TL;DR

Where we ask ourselves: did we talk about the same rejection methods lately?

In A 4-faces die from a 6-faces die we introduced a rejection method to generate a D4 die from a D6. Then in Rejection method we took a look at a generalization of that method, to generate samples from an arbitrary (albeit limited in the $x$ axis) probability density.

Are the two really related, though?

The discrete case

First, let’s convince ourselves that the rejection method discussed in Rejection method works equally well for discrete probability densities. As we saw, there are two random draws for each sample:

  • one over the $x$ axis
  • another one over the $y$ axis.

For discrete densities, instead of using a uniform distribution for the first draw, it suffices to use the equivalent discrete distribution to draw one of the possible discrete alternatives. After that, the procedure on the $y$ axis remains unchanged.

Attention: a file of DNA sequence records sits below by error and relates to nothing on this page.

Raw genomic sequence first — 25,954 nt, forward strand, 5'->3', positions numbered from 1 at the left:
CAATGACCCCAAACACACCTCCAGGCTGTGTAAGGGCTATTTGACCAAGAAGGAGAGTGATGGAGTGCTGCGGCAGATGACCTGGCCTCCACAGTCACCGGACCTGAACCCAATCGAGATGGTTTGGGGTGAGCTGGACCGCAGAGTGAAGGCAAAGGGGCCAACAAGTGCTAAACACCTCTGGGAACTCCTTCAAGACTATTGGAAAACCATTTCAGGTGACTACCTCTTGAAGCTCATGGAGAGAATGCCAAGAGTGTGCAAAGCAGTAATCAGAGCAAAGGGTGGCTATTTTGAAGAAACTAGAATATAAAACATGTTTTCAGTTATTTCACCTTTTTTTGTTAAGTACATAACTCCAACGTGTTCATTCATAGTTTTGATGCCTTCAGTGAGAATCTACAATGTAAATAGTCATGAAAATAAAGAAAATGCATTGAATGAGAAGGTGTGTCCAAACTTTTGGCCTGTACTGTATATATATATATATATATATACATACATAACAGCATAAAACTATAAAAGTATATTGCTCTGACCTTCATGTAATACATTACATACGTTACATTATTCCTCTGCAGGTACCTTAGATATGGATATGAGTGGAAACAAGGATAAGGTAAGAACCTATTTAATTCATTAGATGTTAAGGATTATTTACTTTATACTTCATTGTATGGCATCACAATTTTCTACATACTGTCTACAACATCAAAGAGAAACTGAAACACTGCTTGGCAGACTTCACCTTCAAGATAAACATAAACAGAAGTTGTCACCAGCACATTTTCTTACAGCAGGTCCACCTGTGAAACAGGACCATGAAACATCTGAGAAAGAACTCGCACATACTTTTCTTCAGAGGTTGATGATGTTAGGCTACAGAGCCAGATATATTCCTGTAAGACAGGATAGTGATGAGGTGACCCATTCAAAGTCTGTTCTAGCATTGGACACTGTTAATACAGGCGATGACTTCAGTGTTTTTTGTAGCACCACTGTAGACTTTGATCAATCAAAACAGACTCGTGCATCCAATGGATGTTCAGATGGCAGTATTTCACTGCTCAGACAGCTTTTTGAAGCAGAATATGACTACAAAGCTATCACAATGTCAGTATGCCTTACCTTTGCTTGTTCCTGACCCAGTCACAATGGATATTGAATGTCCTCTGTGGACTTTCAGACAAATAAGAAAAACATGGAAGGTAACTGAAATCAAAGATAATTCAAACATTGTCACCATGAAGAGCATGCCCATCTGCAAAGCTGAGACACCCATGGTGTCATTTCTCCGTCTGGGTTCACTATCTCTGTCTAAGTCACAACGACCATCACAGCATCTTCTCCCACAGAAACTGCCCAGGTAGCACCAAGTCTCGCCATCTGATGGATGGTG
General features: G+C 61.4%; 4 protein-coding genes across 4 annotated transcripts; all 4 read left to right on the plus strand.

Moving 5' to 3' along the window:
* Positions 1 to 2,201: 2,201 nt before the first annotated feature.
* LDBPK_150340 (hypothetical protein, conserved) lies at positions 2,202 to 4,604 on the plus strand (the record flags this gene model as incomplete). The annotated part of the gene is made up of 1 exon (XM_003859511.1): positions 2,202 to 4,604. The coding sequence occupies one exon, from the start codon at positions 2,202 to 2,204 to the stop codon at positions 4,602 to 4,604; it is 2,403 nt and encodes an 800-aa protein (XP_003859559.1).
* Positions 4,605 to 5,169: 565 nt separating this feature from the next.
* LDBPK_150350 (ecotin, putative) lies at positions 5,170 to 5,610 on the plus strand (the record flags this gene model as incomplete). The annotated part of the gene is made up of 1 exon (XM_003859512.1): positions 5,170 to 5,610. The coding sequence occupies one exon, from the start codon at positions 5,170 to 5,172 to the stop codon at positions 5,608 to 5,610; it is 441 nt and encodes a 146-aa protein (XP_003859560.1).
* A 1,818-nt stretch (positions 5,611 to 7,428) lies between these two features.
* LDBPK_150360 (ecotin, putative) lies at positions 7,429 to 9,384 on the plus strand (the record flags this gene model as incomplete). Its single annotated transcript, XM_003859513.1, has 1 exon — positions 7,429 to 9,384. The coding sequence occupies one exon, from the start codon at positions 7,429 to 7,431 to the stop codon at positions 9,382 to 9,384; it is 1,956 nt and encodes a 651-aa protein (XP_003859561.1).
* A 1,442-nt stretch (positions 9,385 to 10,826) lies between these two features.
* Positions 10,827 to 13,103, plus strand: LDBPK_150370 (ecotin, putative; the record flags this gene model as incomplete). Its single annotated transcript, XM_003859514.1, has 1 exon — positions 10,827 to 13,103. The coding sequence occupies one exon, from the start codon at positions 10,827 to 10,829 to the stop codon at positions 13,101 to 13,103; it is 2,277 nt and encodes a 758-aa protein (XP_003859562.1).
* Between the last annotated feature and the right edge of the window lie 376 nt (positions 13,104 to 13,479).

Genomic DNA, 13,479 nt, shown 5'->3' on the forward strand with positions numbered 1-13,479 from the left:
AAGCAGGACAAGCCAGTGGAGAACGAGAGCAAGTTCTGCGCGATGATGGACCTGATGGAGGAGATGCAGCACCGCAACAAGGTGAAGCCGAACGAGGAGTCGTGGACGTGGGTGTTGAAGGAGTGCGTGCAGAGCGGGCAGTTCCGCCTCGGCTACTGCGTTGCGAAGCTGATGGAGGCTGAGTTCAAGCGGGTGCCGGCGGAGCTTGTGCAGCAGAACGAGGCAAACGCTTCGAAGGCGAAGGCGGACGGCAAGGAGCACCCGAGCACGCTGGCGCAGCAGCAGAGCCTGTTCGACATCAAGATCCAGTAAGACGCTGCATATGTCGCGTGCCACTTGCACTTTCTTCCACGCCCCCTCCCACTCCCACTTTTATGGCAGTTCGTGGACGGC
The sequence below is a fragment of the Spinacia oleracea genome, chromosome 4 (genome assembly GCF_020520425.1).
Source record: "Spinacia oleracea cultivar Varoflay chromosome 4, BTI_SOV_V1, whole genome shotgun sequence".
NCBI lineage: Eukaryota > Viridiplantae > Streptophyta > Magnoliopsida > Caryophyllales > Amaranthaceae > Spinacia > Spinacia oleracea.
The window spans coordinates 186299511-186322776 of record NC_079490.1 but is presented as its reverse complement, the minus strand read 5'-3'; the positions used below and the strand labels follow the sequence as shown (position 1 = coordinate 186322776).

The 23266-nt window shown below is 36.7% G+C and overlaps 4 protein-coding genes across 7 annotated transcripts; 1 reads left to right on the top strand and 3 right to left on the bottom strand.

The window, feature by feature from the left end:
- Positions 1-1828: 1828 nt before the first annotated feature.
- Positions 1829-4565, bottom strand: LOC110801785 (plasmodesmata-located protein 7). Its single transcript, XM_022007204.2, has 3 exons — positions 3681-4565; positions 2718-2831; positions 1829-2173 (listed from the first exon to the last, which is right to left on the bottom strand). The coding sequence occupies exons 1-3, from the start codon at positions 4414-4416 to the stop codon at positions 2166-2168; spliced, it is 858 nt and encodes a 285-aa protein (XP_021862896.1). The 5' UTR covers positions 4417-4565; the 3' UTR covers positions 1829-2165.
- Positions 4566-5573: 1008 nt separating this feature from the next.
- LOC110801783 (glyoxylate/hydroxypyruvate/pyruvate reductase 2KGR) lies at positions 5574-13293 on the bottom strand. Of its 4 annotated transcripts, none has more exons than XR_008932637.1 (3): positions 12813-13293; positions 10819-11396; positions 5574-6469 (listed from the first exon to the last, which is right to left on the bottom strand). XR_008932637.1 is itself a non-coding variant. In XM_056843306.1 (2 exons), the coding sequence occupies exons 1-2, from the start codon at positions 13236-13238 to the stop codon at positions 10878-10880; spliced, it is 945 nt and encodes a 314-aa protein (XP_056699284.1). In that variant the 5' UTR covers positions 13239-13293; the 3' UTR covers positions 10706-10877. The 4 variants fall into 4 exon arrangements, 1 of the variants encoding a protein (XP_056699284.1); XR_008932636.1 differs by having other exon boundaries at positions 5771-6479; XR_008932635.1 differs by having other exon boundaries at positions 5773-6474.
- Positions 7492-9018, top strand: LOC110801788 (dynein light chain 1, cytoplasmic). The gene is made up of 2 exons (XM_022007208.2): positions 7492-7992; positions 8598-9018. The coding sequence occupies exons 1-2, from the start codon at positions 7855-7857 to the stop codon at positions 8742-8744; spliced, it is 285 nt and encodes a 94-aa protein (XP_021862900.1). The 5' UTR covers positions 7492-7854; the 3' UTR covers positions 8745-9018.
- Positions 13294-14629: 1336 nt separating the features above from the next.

So… D4 from a D6?

Let’s consider a D4 like a D6, where two of the outcomes (namely 5 and 6) have probability to come out equal to $0$.

a D4 as a D6

The enclosing function would in this case be one with value $0.25$ over all six values (in brown below), which corresponds, with proper scaling, to the discrete uniform drawing of our D6:

D6 and D4

At this point, we can easily see that we don’t really need any random draw over the $y$ dimension, because it will always lead to acceptance when the first draw is one of 1, 2, 3, or 4, and it will always lead to a rejection for 5 and 6. So we can avoid it and fall back to the method described in A 4-faces die from a 6-faces die. Yay!